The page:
Safetytech Accelerator, in collaboration with Capital Gas Ship Management, MSC, and Seapeak, has completed four technology feasibility studies as part of its flagship Methane Abatement in Maritime Innovation Initiative (MAMII). The outcomes of these studies showed strong potential to cut methane emissions in the maritime industry.

Daphne Technology, CDTi Advanced Materials, Inc. (CDTi), Rotoboost, and Plenesys were selected by MAMII from amongst twenty companies to help address the critical challenge of mitigating methane emissions from the exhaust stacks of LNG fuelled ships.

Also read: More companies join Methane Abatement Initiative

Plasma-catalysis-based methane abatement

Daphne Technology’s SlipPure is a plasma-catalysis-based methane abatement solution installed in exhaust stacks. The system converts methane into carbon dioxide and water.

The study of Daphne Technology’s SlipPure methane abatement system focused on its implementation in the auxiliary engines of a dual-fuel-powered 14,000 TEU container ship. It showed that a two-unit installation, with an assumed removal efficiency of eighty per cent, can cover four auxiliary engines, ensuring operational flexibility. It outlined a potential reduction of up to 440 metric tonnes of methane annually.

Also read: Technology trial for new methane slip solution

Emissions catalysts

CDTi uses emissions catalysts to passively oxidise methane in the exhaust stream and reduce its release into the atmosphere. CDTI investigated their catalyst’s performance against the key parameters impacting the system’s effectiveness over its full-service life.

Results highlighted the impressive performance of their catalyst, achieving eighty per cent methane conversion at lower temperatures across various engine loads. The study was able to offer an affordable system size for optimal methane reduction.

Also read: Another seven companies join initiative to tackle methane slip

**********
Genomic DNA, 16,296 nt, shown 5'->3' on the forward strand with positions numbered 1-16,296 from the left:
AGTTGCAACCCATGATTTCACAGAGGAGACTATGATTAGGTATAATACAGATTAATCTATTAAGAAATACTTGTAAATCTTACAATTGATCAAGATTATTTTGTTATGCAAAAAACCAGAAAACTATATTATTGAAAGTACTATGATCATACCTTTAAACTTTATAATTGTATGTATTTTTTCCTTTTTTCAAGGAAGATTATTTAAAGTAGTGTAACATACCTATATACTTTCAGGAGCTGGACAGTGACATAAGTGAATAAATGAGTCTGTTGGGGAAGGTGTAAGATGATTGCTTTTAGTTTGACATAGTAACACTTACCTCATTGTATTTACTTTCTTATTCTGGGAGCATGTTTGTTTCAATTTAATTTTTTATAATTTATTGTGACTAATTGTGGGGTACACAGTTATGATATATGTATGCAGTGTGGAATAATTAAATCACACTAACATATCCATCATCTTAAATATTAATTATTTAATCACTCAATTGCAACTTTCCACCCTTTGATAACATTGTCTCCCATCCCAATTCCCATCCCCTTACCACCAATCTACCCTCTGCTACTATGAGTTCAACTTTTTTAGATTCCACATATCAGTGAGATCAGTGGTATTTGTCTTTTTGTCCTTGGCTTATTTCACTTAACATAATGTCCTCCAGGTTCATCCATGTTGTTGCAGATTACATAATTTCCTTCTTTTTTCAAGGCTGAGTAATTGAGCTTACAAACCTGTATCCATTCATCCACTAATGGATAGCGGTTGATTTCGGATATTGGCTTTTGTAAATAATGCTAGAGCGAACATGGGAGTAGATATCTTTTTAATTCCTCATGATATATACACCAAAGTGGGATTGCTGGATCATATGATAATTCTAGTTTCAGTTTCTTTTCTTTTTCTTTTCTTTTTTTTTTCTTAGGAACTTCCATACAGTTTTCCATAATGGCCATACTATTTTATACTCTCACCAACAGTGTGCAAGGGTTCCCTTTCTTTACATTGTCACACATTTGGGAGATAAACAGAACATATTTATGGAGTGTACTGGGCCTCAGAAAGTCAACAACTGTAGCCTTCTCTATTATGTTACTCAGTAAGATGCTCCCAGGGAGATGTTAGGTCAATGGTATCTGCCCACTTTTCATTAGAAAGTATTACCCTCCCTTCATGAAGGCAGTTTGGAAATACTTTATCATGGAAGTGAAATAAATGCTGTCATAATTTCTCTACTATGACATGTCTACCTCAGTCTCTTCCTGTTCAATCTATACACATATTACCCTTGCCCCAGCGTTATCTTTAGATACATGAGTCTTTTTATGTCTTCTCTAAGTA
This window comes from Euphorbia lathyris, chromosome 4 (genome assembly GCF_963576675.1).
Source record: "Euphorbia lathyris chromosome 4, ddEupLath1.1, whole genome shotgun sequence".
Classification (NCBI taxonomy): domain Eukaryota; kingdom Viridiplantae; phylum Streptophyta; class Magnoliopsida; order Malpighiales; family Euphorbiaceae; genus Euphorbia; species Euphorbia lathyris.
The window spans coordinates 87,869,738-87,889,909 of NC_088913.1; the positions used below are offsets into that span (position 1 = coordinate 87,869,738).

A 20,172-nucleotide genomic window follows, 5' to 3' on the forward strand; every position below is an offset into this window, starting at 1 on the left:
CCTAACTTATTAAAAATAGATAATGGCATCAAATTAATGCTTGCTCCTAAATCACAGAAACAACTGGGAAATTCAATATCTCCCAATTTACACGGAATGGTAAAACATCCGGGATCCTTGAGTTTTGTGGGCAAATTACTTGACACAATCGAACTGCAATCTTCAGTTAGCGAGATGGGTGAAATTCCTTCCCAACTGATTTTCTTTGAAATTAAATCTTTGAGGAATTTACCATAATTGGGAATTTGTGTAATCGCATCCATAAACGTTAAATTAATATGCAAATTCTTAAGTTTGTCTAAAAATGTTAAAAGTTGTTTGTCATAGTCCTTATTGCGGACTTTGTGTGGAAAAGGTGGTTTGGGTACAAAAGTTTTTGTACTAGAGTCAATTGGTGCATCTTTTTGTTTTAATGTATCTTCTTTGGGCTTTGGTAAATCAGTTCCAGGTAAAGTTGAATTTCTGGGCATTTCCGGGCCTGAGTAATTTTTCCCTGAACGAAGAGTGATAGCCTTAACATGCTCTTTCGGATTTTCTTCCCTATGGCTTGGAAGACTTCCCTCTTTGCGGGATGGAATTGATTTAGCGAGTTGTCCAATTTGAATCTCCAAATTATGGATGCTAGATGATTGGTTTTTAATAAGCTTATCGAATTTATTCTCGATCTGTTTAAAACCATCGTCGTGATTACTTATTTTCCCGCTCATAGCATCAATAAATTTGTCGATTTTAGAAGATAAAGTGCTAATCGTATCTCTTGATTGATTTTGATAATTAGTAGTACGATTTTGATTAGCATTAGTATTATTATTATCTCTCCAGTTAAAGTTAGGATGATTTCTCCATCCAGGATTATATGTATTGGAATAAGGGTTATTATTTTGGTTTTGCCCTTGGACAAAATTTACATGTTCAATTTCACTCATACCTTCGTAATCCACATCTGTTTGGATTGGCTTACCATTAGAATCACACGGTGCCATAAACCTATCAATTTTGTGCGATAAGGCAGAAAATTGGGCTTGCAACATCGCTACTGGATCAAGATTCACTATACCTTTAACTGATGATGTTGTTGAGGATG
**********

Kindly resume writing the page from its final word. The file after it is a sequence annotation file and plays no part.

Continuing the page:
Cracking methane molecules

Plenesys employs plasma torches to crack methane molecules, separating clean hydrogen from carbon. The feasibility study conducted by Plenesys meticulously examined process compatibility and mechanical and electrical adaptations. It also included a techno-economic and environmental assessment of the technology deployment.

The study demonstrated that the solution can effectively reduce methane slip by 78 per cent, converting it to hydrogen for engine reinjection. Economically, the integration of technology presented a profitable scenario due to considerable savings in carbon taxes. Environmentally, the technology showed substantial reductions in methane slip and CO2 emissions.

Low-carbon hydrogen production

Rotoboost enables on-site low-carbon hydrogen production through thermo-catalytic decomposition (TCD) as pre-combustion carbon removal and methane slip reduction solution. In maritime, oil and gas applications, hydrogen can be blended as a drop-in fuel with LNG. Rotoboost explored the implementation of a TCD system on LNG-fuelled vessels. This system not only reduces methane slip by improving combustion efficiency, but also lowers CO2 emissions due to the higher calorific value of the hydrogen-enhanced fuel mix.

The study concluded that the hydrogen drop-in fuel generated by the onboard Rotoboost TCD system presents several benefits such as significant emission reductions and additional revenue from carbon by-products, making it a cost-effective solution for meeting IMO emission targets.

Also read: MAN solution aims for 70% reduction in methane slip

To on-ship trials

MAMII hopes to progress these research projects to on-ship trials as soon as possible. MAMII was launched in September 2022 by Safetytech Accelerator, bringing together industry leaders, technology innovators, and maritime stakeholders to advance technologies for measuring and mitigating methane emissions in the maritime sector and promote the adoption of validated solutions.

MAMII currently has twenty leading shipping and energy companies as anchor partners.

Chris McDade, vice president Operations at Seapeak: ‘As a MAMII anchor partner, our fleet will directly participate in feasibility studies, new equipment trials and testing of technical solutions to reduce or eliminate methane slip from LNG vessels. We’re excited to play our part in a project which can bring positive change for a sustainable future.’

‘Information about how methane combustion performs under different conditions will be critical to solving the challenge of methane slip,’ states MSC Group executive vice president, Maritime Policy & Government Affairs Bud Darr. ‘Research insights from studies such as this one get the industry a step closer to understanding not only combustion performance, but also what combination of onboard technologies can deliver significant methane emissions reduction. Improving the methane footprint of the global maritime fleet will be crucial to unlocking the net zero potential of bio and synthetic LNG.’